The five senses are the ministers of the soul.– Leonardo da Vinci
By PJ Parrish
When you enter someone’s house, what is the first thing you notice? The feng sui alignment of the furniture? The chatter of their chihuahuas? The stink of the morning’s burnt toast?
I’d bet on the toast. Of the five senses, smell is the one with the best memory. I wish I had said that. But it’s by writer Rebecca McClanahan from her book Word Painting: A Guide to Writing More Descriptively. If you’ve read my posts here, you know I love good description. In our First Page Critiques, I often implore the submitters to pay more attention to this. But it’s not enough, I think, to come up with juicy phrases, the bon geste metaphor or even the telling detail. Good description is also…logical.
In James’s post Sunday, he wrote about stimulus and response. I’d like to riff a little on that today. In a comment, Kay DiBianca mentioned Jack M. Bickham’s book Scene and Structure: How to construct fiction with scene-by-scene flow, logic and readability. I confess I didn’t know of this book, but now wish I had. It’s a fountain of great advice on the need for LOGIC in your fiction narrative.
In our First Page Critiques here, we often take a writer to task for inserting backstory too early in a story. We preach about the need to weave backstory in as the plot progresses. But do folks really understand what that means?
Bickham clarifies this, for me. He suggests thinking of your plot in terms of scenes and sequels. If you do, backstory fades as an issue as you’re freed to focus on narrative thrust. Think of it this way: Scenes are long; sequels are short. Scenes are active; sequels let your character catch their breath. The SEQUEL, not the scene, is where you should be putting any reflection, thought, remembering, musing, reacting and most backstory.
This also goes to the point of pacing. An action-packed chapter (scene) focuses on what is happening only in the moment. A reflective chapter (sequel) focuses on the characters(s) reflecting on what just happened or considering what their next step might be. One is fast; the other is slower.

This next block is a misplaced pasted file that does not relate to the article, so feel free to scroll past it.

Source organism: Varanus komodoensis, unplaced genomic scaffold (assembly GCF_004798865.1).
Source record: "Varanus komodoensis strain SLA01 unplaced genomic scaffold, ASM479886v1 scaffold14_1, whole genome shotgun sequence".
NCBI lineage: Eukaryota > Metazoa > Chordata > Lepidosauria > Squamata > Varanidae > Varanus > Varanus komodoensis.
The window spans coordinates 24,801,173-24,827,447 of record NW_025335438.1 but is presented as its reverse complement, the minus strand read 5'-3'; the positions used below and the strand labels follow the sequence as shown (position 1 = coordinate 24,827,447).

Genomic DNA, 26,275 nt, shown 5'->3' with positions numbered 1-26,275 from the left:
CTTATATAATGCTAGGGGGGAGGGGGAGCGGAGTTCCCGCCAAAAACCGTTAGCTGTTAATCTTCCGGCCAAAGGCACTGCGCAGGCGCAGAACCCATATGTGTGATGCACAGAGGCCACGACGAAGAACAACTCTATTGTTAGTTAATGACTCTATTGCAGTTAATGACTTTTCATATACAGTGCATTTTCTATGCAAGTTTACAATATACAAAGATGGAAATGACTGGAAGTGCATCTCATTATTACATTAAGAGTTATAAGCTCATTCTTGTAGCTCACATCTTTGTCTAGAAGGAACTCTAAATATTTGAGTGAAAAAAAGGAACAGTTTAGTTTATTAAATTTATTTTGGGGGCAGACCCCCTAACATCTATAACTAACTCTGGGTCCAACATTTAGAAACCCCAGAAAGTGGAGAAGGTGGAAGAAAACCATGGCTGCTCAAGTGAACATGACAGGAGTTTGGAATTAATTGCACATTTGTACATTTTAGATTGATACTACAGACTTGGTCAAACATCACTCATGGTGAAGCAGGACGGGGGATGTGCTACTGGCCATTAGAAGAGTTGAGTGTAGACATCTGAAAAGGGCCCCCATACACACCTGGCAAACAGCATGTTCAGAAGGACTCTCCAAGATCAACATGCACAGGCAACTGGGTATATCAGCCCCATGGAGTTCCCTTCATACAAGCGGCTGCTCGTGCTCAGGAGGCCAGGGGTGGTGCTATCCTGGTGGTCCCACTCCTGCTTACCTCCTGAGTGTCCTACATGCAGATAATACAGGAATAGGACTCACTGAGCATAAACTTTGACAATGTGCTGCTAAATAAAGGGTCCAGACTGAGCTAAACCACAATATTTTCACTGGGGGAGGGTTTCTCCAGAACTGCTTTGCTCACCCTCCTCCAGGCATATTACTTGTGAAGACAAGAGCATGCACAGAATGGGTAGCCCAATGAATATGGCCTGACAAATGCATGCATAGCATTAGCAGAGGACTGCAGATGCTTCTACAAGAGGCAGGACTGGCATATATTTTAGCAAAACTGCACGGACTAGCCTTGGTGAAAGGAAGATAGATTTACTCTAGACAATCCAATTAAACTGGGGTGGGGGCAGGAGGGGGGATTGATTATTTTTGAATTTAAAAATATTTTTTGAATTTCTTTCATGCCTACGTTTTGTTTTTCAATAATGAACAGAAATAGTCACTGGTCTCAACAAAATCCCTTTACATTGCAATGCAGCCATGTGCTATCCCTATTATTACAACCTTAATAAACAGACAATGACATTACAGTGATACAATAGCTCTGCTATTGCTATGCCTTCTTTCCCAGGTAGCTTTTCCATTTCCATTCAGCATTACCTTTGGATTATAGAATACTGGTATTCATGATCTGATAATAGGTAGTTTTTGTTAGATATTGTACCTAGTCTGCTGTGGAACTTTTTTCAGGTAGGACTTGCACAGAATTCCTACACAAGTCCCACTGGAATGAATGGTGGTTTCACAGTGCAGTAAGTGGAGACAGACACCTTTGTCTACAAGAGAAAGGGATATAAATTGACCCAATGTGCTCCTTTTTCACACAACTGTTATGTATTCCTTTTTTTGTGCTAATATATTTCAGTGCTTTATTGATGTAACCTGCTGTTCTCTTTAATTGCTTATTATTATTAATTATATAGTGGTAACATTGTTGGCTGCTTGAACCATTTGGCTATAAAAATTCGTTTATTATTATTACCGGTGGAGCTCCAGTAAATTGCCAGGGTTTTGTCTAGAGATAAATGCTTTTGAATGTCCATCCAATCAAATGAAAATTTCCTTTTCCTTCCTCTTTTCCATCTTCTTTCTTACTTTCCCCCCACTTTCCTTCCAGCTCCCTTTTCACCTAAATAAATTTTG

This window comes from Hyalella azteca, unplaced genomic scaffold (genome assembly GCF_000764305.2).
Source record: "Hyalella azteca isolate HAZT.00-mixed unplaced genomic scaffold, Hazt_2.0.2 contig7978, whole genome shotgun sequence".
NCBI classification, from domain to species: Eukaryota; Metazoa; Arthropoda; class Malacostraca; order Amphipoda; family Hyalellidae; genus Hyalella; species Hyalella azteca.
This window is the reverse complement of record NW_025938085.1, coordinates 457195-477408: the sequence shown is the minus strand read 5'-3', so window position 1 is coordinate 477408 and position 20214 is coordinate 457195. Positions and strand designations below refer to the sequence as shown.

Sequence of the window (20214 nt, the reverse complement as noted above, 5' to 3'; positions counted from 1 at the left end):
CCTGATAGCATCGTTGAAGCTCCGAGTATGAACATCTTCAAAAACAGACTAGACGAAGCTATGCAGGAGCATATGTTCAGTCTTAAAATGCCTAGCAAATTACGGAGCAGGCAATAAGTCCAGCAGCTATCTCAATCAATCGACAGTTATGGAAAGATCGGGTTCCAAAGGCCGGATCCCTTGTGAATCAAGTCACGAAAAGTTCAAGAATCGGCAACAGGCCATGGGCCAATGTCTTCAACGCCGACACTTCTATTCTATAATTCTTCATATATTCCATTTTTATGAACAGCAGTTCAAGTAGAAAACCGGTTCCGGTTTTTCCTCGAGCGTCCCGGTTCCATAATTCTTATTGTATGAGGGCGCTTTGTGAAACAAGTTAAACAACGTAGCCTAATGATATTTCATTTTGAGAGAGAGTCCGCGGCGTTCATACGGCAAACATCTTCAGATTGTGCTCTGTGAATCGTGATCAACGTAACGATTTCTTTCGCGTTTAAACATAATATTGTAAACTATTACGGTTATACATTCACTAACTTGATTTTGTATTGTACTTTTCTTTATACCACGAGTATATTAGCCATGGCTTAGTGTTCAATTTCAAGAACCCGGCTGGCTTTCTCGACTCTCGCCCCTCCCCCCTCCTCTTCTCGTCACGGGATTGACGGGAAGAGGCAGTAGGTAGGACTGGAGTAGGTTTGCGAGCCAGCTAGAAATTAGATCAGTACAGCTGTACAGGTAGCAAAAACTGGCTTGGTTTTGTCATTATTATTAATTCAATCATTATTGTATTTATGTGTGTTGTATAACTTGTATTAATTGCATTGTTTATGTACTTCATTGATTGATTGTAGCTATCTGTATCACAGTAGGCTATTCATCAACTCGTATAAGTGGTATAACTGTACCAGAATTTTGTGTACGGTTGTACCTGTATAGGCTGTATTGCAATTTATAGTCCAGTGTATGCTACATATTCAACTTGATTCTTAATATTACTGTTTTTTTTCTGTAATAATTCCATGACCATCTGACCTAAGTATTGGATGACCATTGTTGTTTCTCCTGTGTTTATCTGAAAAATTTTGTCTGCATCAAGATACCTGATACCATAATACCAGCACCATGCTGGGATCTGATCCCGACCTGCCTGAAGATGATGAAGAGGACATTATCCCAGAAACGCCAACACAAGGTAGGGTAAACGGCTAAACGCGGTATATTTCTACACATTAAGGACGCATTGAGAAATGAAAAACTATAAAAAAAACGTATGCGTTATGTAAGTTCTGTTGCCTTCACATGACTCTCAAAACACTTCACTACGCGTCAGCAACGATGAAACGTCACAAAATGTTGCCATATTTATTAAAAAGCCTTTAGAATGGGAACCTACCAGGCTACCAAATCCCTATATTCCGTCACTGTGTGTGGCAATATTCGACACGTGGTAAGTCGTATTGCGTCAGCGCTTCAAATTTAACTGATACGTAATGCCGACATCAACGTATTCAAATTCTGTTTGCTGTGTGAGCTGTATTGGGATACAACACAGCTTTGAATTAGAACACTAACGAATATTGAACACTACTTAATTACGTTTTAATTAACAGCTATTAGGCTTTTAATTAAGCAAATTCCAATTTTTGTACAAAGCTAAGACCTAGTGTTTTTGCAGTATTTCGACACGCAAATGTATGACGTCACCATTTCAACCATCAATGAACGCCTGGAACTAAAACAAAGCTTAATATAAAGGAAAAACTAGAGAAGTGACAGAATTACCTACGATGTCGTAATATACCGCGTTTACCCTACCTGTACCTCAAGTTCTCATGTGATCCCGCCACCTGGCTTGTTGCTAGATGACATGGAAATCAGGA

Kelly and I, when plotting, play close attention to the mix of action (scene) vs reaction (sequel) chapters. We plot using Post-Its and use different colors for each type of scene — usually yellow for action and blue for reaction. If we see too many blues in a row, we know we’re in trouble. Likewise, too many yellows call for a breather for the reader.
I’d like to talk about another subtle but important point that’s related to James’s post on stimulus and response. One of my pet peeves is lack of sensory logic in description. What does this mean? It means that the writer — who might be seeing a scene unfold with cinematic clarity in their head — does not adhere to basic SEQUENTIAL LOGIC in describing something.
I’ve concocted a scenario here to make my point. The set-up: A middle-aged woman is returning to an old Manhattan townhouse for the first time since childhood. It is the home of her beloved grandfather, who just died. It is one of those once-grand homes that has gone to decay as her uncle aged into senility. She opens the door to his study, where as a child, she had enjoyed hearing her grandfather read her stories from his vast book collection. What is the sensory sequence of events as she opens that door?
The heavy drapes were drawn against the bright January day, but she could still make out the blue upholstered chair where her grandfather used to sit. She could also see the towering oak shelves lining the walls, filled with all those enchanting books that took her to places she only dreamed about. Places that, as a grown woman, she had visited without joy, checking them off in her passport like so many obligatory duties.
The study was ice cold. It was musty, too, she realized now, with a harsh undertone of a sickly smell, something foul and medicine-like. Still, in her imagination, she could smell the aroma of her grandfather’s cherry pipe tobacco. In the dim light, she made her way to the chair and was shocked to realize it wasn’t Paw-Paw’s reading chair. It was one of those hospital chairs draped in a blue blanket.
This isn’t bad, is it. It’s there. It’s workmanlike. It gets the descriptive job done. But it lacks sensory logic and the backstory memories, while poignant, bog things down. Remember: stimulus and response. I think this version is better.
The smell hit her first, the moment she opened the door, sickly and swirling outward. Not of animal rot or mold. Something worse — chemical and acrid, almost like the acetone she used to remove her nail polish.
The room was dark and ice cold. Her grandfather had been found dead in this room only yesterday. Why was the heat turned off? She drew her coat tighter around her and went to the heavy drapes. She pulled one open, unleashing a storm of dust. She coughed, blinking against the hard January sun.
She turned. She hadn’t been in the room in thirty years. It was smaller than it was in her memory. Wasn’t that always the trick of childhood? Still, the old oak shelves seemed to tower over her, the book spines standing at attention in their dim uniforms, waiting for orders.